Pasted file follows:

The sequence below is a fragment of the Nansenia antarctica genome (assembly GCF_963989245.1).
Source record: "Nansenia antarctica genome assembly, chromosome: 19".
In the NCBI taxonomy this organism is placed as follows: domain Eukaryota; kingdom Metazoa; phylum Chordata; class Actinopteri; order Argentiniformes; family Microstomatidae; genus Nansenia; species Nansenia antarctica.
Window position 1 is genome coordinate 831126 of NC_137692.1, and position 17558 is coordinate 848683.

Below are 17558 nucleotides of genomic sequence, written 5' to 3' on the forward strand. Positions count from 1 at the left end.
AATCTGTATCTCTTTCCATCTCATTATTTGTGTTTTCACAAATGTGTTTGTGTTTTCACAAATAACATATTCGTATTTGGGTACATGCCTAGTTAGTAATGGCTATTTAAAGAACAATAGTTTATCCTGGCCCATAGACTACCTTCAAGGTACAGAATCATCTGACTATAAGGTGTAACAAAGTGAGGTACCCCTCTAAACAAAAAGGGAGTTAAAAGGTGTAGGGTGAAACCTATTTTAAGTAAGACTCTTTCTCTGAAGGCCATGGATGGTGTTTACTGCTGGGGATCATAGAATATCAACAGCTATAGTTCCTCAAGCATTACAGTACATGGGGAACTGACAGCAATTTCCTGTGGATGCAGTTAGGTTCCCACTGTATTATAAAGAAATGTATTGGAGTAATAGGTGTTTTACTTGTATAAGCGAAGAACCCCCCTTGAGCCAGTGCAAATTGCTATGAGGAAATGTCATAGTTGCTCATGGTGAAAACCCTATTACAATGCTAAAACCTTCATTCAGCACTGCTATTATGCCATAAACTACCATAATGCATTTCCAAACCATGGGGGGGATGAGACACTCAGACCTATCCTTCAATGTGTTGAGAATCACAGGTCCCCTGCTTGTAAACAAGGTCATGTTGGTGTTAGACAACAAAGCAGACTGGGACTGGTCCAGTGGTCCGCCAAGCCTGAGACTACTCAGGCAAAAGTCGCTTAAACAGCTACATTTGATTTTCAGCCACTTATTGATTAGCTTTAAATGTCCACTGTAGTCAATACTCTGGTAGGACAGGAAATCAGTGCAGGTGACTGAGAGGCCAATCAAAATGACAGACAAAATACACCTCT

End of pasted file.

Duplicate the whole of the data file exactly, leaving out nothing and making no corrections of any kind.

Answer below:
The sequence below is a fragment of the Nansenia antarctica genome (assembly GCF_963989245.1).
Source record: "Nansenia antarctica genome assembly, chromosome: 19".
In the NCBI taxonomy this organism is placed as follows: domain Eukaryota; kingdom Metazoa; phylum Chordata; class Actinopteri; order Argentiniformes; family Microstomatidae; genus Nansenia; species Nansenia antarctica.
Window position 1 is genome coordinate 831126 of NC_137692.1, and position 17558 is coordinate 848683.

Below are 17558 nucleotides of genomic sequence, written 5' to 3' on the forward strand. Positions count from 1 at the left end.
AATCTGTATCTCTTTCCATCTCATTATTTGTGTTTTCACAAATGTGTTTGTGTTTTCACAAATAACATATTCGTATTTGGGTACATGCCTAGTTAGTAATGGCTATTTAAAGAACAATAGTTTATCCTGGCCCATAGACTACCTTCAAGGTACAGAATCATCTGACTATAAGGTGTAACAAAGTGAGGTACCCCTCTAAACAAAAAGGGAGTTAAAAGGTGTAGGGTGAAACCTATTTTAAGTAAGACTCTTTCTCTGAAGGCCATGGATGGTGTTTACTGCTGGGGATCATAGAATATCAACAGCTATAGTTCCTCAAGCATTACAGTACATGGGGAACTGACAGCAATTTCCTGTGGATGCAGTTAGGTTCCCACTGTATTATAAAGAAATGTATTGGAGTAATAGGTGTTTTACTTGTATAAGCGAAGAACCCCCCTTGAGCCAGTGCAAATTGCTATGAGGAAATGTCATAGTTGCTCATGGTGAAAACCCTATTACAATGCTAAAACCTTCATTCAGCACTGCTATTATGCCATAAACTACCATAATGCATTTCCAAACCATGGGGGGGATGAGACACTCAGACCTATCCTTCAATGTGTTGAGAATCACAGGTCCCCTGCTTGTAAACAAGGTCATGTTGGTGTTAGACAACAAAGCAGACTGGGACTGGTCCAGTGGTCCGCCAAGCCTGAGACTACTCAGGCAAAAGTCGCTTAAACAGCTACATTTGATTTTCAGCCACTTATTGATTAGCTTTAAATGTCCACTGTAGTCAATACTCTGGTAGGACAGGAAATCAGTGCAGGTGACTGAGAGGCCAATCAAAATGACAGACAAAATACACCTCT